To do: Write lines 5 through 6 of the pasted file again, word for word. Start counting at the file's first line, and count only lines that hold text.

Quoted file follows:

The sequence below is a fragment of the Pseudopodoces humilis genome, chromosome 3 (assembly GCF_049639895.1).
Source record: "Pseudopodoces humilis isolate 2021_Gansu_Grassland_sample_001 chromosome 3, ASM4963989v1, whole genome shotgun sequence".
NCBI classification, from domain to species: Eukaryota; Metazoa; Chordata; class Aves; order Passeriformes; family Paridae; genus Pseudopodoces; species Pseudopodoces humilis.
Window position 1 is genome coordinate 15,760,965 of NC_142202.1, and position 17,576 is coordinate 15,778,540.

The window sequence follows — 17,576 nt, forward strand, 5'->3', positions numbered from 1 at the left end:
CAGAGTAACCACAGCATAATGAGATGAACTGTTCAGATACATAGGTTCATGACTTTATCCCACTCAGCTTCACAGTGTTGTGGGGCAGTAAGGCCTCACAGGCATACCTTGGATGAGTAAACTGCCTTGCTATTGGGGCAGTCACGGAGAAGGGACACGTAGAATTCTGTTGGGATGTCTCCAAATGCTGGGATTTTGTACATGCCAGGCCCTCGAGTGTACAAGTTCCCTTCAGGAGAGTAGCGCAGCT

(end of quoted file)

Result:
The window sequence follows — 17,576 nt, forward strand, 5'->3', positions numbered from 1 at the left end:
CAGAGTAACCACAGCATAATGAGATGAACTGTTCAGATACATAGGTTCATGACTTTATCCCACTCAGCTTCACAGTGTTGTGGGGCAGTAAGGCCTCACAGGCATACCTTGGATGAGTAAACTGCCTTGCTATTGGGGCAGTCACGGAGAAGGGACACGTAGAATTCTGTTGGGATGTCTCCAAATGCTGGGATTTTGTACATGCCAGGCCCTCGAGTGTACAAGTTCCCTTCAGGAGAGTAGCGCAGCT